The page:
Expect Lots of New Names in the Third Phase
By Jansen Coburn
Six plays into the spring game, a sign of the special team woes Nebraska has endured rose from Memorial Stadium in a therapeutic chorus.
The loudest cheers of the day came from a punt off the foot of Brian Buschini. Sixty-three yards. A touchback. A beautiful sight.
Fans, perhaps some sarcastically, roared.
“I would have been clapping too if that had not been inappropriate,” coach Scott Frost said after the game.
Disjointed special teams cost Nebraska games in 2021. In response, Nebraska hired Bill Busch as full-time special teams coordinator, mined the transfer portal for specialists and is looking to fill special teams units with top athletes.
The spring game offered fans an opportunity to gauge the progress. Buschini’s punt was the first good sign.
Buschini, a sophomore, is a proven commodity. The transfer from Montana was the top punter at the FCS level in 2021. On 75 career punts, he averaged 45.8 yards.
Nebraska has also welcomed proven return man Trey Palmer out of LSU and cornerback Tommi Hill who returned four kickoffs for 79 yards last year for Arizona State. There were no returns in the spring game, so blocking, tackling and returns are still a total mystery.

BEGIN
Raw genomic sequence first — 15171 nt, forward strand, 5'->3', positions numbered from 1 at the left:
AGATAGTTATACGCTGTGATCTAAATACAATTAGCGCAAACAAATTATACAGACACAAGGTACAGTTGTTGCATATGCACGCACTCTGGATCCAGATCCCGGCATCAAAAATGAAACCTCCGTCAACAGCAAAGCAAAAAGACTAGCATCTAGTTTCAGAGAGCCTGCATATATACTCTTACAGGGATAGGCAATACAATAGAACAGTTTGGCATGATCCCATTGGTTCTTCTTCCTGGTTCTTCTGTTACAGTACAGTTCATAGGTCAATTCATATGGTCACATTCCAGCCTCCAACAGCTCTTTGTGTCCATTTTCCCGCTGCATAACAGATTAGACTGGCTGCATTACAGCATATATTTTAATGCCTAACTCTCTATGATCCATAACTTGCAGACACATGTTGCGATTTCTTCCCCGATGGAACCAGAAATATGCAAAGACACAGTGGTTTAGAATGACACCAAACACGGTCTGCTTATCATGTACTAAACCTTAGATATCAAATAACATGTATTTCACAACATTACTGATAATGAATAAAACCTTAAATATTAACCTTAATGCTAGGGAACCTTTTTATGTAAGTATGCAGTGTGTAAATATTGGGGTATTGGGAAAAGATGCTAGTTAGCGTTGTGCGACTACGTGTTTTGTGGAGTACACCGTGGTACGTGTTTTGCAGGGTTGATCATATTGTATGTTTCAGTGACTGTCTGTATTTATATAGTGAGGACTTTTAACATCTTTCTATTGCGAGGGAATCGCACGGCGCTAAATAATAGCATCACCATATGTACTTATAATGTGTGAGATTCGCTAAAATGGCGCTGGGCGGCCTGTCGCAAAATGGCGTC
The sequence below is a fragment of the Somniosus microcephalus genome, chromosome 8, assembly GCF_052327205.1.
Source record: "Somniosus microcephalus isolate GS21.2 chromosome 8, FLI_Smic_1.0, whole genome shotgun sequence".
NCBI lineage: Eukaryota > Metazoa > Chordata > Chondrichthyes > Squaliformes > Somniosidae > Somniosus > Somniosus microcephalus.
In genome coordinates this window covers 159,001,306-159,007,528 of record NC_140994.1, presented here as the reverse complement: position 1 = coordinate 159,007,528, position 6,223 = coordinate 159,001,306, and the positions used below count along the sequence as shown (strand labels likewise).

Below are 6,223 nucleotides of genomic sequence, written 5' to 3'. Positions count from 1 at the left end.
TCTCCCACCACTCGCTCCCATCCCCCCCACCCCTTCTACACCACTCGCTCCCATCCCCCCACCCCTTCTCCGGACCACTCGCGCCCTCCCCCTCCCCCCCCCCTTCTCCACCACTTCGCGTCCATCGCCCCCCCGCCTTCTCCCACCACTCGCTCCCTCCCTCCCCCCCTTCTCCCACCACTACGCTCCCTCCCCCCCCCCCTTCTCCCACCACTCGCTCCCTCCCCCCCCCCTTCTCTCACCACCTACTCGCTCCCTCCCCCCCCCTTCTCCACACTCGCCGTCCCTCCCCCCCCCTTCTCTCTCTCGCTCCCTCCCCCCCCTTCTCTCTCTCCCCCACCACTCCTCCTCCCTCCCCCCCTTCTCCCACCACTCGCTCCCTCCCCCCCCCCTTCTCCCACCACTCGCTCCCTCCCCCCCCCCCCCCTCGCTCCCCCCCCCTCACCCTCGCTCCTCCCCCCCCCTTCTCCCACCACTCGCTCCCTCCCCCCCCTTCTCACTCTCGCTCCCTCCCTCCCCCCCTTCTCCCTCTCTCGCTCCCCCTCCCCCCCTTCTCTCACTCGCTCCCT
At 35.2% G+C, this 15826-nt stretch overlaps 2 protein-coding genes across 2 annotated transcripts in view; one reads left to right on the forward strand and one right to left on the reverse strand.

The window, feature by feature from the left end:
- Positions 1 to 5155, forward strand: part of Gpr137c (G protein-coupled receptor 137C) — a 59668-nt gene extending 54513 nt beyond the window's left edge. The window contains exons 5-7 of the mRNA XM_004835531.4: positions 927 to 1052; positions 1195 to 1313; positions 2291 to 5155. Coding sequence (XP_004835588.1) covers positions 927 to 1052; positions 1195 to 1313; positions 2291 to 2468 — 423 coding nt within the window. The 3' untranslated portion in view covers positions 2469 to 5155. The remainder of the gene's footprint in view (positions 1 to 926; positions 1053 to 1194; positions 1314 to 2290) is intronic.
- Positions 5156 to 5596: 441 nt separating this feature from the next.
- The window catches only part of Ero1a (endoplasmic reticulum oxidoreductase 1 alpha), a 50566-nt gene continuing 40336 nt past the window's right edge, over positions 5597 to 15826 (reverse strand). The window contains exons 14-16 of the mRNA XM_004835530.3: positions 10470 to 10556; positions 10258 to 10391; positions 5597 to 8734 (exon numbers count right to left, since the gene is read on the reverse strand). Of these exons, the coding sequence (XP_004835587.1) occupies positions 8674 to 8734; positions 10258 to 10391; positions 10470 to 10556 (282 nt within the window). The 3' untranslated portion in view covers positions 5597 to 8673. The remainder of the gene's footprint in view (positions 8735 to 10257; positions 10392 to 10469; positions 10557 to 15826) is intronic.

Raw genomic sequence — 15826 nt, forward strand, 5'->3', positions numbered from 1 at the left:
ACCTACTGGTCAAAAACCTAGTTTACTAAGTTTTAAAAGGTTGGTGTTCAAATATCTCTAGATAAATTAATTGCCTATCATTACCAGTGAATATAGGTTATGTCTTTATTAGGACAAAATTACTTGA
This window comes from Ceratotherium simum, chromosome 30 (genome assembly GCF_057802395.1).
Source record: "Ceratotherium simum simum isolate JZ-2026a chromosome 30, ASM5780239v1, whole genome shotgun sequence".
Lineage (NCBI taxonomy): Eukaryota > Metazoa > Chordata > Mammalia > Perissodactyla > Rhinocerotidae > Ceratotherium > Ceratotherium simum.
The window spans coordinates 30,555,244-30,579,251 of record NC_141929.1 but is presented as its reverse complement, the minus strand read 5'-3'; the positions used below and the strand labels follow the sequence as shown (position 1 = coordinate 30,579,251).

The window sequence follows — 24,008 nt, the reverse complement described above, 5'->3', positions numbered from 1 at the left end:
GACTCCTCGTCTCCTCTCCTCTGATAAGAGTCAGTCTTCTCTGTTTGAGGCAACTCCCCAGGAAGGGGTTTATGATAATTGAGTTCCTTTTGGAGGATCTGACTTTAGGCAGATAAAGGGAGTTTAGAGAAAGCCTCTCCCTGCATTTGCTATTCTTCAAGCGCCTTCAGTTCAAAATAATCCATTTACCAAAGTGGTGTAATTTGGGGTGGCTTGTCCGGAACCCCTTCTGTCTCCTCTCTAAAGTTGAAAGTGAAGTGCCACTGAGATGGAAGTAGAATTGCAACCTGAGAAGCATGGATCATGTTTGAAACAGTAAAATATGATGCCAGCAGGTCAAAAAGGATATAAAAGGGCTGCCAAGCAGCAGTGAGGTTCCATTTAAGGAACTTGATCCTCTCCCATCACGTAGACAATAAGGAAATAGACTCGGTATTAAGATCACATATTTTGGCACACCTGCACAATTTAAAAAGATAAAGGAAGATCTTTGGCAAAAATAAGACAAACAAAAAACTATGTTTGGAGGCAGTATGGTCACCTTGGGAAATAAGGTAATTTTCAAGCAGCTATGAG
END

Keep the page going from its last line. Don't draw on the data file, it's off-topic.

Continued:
But there was some actual kicking. Official stats show Buschini had seven punts for an average of 40.3 yards. He was able to down two inside the 20. On one, he launched a ball into the air that got caught by the wind and plummeted straight down as if it had hit a wall – a definite average-killer.
The place kicking was still a little rough. Chase Contreraz connected on his first field goal attempt of 26 yards but later hooked a 42-yarder wide left.
Gabe Heins shanked a PAT that was not only left of the goal post but the netting behind it. The affair left unexpecting fans ducking and dodging the careening line drive.
On the way is place kicker Timmy Bleekrode, a portal recruit out of Furman. In 2021, Bleekrode was good on 15-of-18 field goals and was 9-for-9 under 40 yards. He will join Nebraska in the fall with three years of eligibility.
One interested spring game spectator was Athletic Director Trev Alberts. As a former player, he knows the importance of special teams and likes what he sees behind the scenes.
“Watching coach Busch outside with the special teams group was great,” Alberts said in mid-April on the “Sports Nightly” radio show. “I even got to watch coach Busch have the punters and kickers doing some sprints, running and conditioning, and I thought, ‘Wow, this is great.’”